The soil moves in mysterious ways, but these particular garden legends have been debunked, says Luke Rix-Standing.
Gardening is, and always has been, a slightly superstitious art.
For generations groundskeepers held on to the gratifyingly bonkers notion that plants grew faster if you talked to them, while the old wives’ tale that potatoes should be planted on Good Friday occasionally crops up even today.
But while most of these myths have been confined to the annals of history, there are a few leafy misnomers still holding sway.
Here are a few bits of gardening ‘wisdom’ our greenery could be better off without…
This one is akin to a germophobic parent keeping their tiny children off public transport – sure, you don’t want them licking the seats, but exposure to a small quantity of normal-strength dirt is essential for the development of their immune system. So it is with trees: Trunks and roots require a bit of natural wind movement to grow sturdy and strong, and over-coddling with stakes and guy ropes risks stunting their development.
Saplings exposed to steep gradients and particularly high winds may need to be staked to become established, and according to the RHS newly planted large trees, including fruit trees, can benefit, but otherwise, young, small trees tend to be happiest left au naturel.
Nope, no you shouldn’t. We do get where this one comes from though – pruning cuts can be susceptible to disease and decay, and coating them with a protective layer of tar or paint has been common practice in the past. However, this can do more harm than good. Such ‘protections’ can inhibit a tree’s restorative processes and create a warm, moist environment perfect for fungi and rot.
The RHS says they “no longer recommend binding, wrapping or painting pruning cuts” and suggest the best thing to do is to let cuts heal naturally. To help limit any chance of infection or disease, make sure you use clean, well sharpened tools, too.
Now we’re not having a go at organic gardening, but the ‘natural’ tag does not necessarily give a pesticide any moral or practical superiority over its synthetic brethren. Natural toxins can still be harmful to pets, people and the land if misused, while some can have nasty consequences for beneficial insects and other biodiversity.
The specifics are of course case-by-case, but the question you should be asking is how toxic and persistent a pesticide is. Many ‘natural’ products – including home-made brews – will come up smelling of roses, but by no means all.
We all know to slap on some sun cream at the beach or the swimming pool, but leaves actually burning because of the magnifying effects of a water droplet? Fortunately for late-rising gardeners, this is indeed a myth, and the midday sun is no barrier to your watering can.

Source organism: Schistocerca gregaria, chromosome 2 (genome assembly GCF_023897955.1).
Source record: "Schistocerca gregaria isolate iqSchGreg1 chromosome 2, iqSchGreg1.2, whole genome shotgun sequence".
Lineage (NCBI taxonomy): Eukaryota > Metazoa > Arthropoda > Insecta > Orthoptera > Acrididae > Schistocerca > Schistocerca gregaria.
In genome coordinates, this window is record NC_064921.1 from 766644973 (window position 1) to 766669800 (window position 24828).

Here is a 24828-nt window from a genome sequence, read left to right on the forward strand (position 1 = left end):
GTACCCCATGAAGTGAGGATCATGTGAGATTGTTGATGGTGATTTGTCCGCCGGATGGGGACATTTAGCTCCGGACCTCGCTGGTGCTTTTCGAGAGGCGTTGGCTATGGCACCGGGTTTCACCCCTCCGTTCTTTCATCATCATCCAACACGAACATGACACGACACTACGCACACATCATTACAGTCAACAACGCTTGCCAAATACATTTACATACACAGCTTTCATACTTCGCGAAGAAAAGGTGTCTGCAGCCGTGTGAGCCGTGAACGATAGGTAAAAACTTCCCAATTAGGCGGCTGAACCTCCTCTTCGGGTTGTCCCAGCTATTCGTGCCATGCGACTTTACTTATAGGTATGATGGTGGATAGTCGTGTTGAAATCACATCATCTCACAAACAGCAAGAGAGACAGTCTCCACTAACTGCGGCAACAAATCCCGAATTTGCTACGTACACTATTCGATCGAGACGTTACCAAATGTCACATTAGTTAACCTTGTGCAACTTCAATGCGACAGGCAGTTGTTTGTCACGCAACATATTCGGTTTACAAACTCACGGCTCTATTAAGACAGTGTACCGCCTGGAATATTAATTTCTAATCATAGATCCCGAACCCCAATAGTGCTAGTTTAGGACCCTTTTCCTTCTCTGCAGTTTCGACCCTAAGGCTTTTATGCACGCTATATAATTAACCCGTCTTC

While leaf scorch can occur due to excessive temperatures or water loss, it is often best to water plants around dawn or dusk, as less water will evaporate before it’s been absorbed.
Tolerant is not the same as invincible, and this myth can be the kiss of death to a young sedum, succulent or echinacea. All plants need watering during their first growing season, and without due care and attention, fledgling drought-tolerant plants will wither away just like any moisture-loving swamp flower.
Once established, these plants become much more resilient, but again, they are only drought-tolerant – they still need watering, even if far less often than most.
Moss has no roots and no vertical growth, so cannot compete with your garden plants either above or below the ground. Indeed, because it thrives in moist soil with low footfall, it can be a useful cover to protect from weeds.
You may not particularly like moss, but it’s probably hurting your aesthetic more than your vegetation. Although, if it’s covering your patio, there is a slight danger you’ll slip on it yourself.
This one isn’t just a time-waster – it can also turn your soil into an inhospitable slab of concrete not fit for even the most resourceful geranium. Clay soil can be infuriating – it drains poorly, goes hard as rock when dry, and stays cold long after winter – but you’re much better off adding organic matter such as compost, manure or grass cuttings. This will lighten the composition while also improving nutrient quality. Building raised beds and adopting a no-dig policy tend to improve the usability of clay soil too.
Well, not really. Ivy isn’t a parasite – its roots lie in the soil so it inflicts no inherent harm on the tree – but its presence can imply a tree is struggling in other ways. By piggybacking onto a tree in its quest to reach the light, ivy usually targets trees with weak canopies that let through enough sunlight for it to thrive, and if it makes it through that canopy, it can smother photosynthesising leaves.
On the other hand, it’s a godsend for frostbitten wildlife struggling through a spartan winter. The berries are an ideal food source for many birds, small creatures can shelter in its leaves, and the many roots can help stop the ground from freezing.
- Press Association